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The Nature Sentiment In Bullish & Bearish Markets at Trader’s Narrative

Way back in a January sentiment overview, I mentioned that the AAII bearish sentiment had reached a shocking 59% bearish level with bulls only 20%. According to historical data, this is very bullish because whenever the AAII bears go above 50% this is what happens:

S&P 500 SPX and AAII sentiment 1988-2007

Since 26 weeks have gone by, here is a chart showing what actually happened:

sentiment aaii bearish 50 plus not enough

Since the extreme sentiment caught everyone’s notice, the stock market totally ignored it and went underwater. The only exception was when in mid-May it resurfaced for a blink of an eye to break even, only to descend into murky depths again.

The S&P 500 Index (SPX) finished down 11.5%. Not a resounding vote of confidence for sentiment. But that is the nebulous nature of sentiment. Trying to get a quantifiable edge from it is like trying to nail jello to the wall. So what happened?

Take a look at my previous analysis on bearish sentiment during a bear market. As you’ll see in the graphs in that article, there was a long lag between the occurrence of extremes in bearish sentiment and a lasting market bottom.

The nature of extremely negative sentiment is that it has a lag bear markets, while it doesn’t in bull markets. To see another example, consider that in the rolling 52-week time between 1990 -1991 the AAII gave 14 separate instances of bearish sentiment above 50%. Pull out your very long term charts and you’ll see the lag there. In contrast, consider the summer of 2006 where the market quickly bounced back.

Also, as I keep repeating, sentiment is only one leg of the table. The other three are technical analysis, fundamental analysis and fund flows.

If you haven’t already, make sure you check out the “Best Of” section for more interesting articles about sentiment, technical analysis and much more.

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3 Responses to “The Nature Sentiment In Bullish & Bearish Markets”  

  1. 1 BourningMarkets

    In bullish markets, forget the bullish readings, but long the bearish ones.
    In bearish markets, foget the bearish readings. but short the bullish ones.

  2. 2 Babak

    You hit the nail on the head… one thing though, how do you tell them apart?

  3. 3 BourningMarkets

    Well, as any simple rule, this one is easier said than done. But useful, however. In fact, I realized this when reading your post in “The best of” about sentiment in bearish markets. The rest is more or less obvious:

    The principle behind seems to me much the same as in any oscillator. Let’s say you’re in a bullish trend and your stochastic crosses over 80, so you decide to short. You’d better be careful, Flanagan. You’re risking a “bullish swang sing”, i.e., a final buying panic. At the very least, rise your threshold. The opposite is true in the bearish case: when going long in oversold market, you’re risking the final selling panic leg. If not panics, you risk time: the market can stand in a long trendish lateral (bad for bought options).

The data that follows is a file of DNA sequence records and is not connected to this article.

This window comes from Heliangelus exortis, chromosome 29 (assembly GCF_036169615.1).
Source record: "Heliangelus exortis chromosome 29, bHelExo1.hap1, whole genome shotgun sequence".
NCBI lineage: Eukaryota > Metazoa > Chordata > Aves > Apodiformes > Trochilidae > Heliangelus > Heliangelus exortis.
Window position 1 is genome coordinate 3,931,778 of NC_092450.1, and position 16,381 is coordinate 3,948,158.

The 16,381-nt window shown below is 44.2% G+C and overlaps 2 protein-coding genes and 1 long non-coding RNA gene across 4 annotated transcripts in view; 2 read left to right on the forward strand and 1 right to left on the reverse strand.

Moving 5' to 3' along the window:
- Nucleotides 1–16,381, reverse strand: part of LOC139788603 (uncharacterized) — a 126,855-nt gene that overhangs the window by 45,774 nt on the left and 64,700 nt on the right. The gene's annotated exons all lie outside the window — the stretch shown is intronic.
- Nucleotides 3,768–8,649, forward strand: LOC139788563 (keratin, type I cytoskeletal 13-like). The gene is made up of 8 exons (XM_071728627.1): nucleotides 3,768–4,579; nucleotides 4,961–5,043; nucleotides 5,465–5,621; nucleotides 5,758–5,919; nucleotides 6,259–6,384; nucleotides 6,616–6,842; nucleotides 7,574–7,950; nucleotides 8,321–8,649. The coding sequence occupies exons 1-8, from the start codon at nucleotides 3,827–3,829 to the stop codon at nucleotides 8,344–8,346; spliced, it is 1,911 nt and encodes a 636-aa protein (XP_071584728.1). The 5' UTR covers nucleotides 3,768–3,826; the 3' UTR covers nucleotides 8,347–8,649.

About your question, how do you tell them apart?, if you ask about the sentiment readings, well, it is anyone’s task to determine thresholds through visual inspection. In Equity p/c ratio, I have these conventional orientative thresholds as horizontal lines:
    0,36 Very overbought
    0,50 Overbought
    0,78 Oversold
    0,92 Very oversold

    But they are just a quick reference. For example, at this moment, the Equity p/c chart suggest that 0,6 is a good place to look for shorts. The chart since 2006 also illustrates very well the abovementioned principle. Only a brief touch to the oversold threshold used to be enough to trigger a good bullish reaction. Then you compare that behavior with the awful one in Q1/08, where multiple very oversold readings were needed before a rebound was in order.

    As usual, the points transition from bullish to bearish and viceversa is not easy and you’ll need other tool-s.

    i.e., the only “tool” that a friend of mine and investor here in Spain needed to know to tell it was what was that messy “Countrywide” he had heard something about in the news, back in mid-07. He called me to ask, and soon after I began to explain, he almost hanged the phone to call inmediatly his broker, mumbling about “bad business, read Galbraith about the 29, it started with a real state crisis, bad business” and the like.

    And he was timely right, indeed. Since then, all we have learned about the letter soup (CDOs, ARMs, etc etc and, specially, CDS) has only confirmed and increased our alarm. While the “White Knights” have now more resources and a more proactive attitude than in 29, the problem is also a monster leveraged credit bubble. Finantial sofistications. The Big Deleveraging is proceeding (check Mish Shedlock’s, Roubini’s RGE Monitor, etc). And we’d better pray that CDSs system don’t crash. Wouldn’t funny.

    Hoping this is useful, as for sure your blog is. Saludos desde Madrid.

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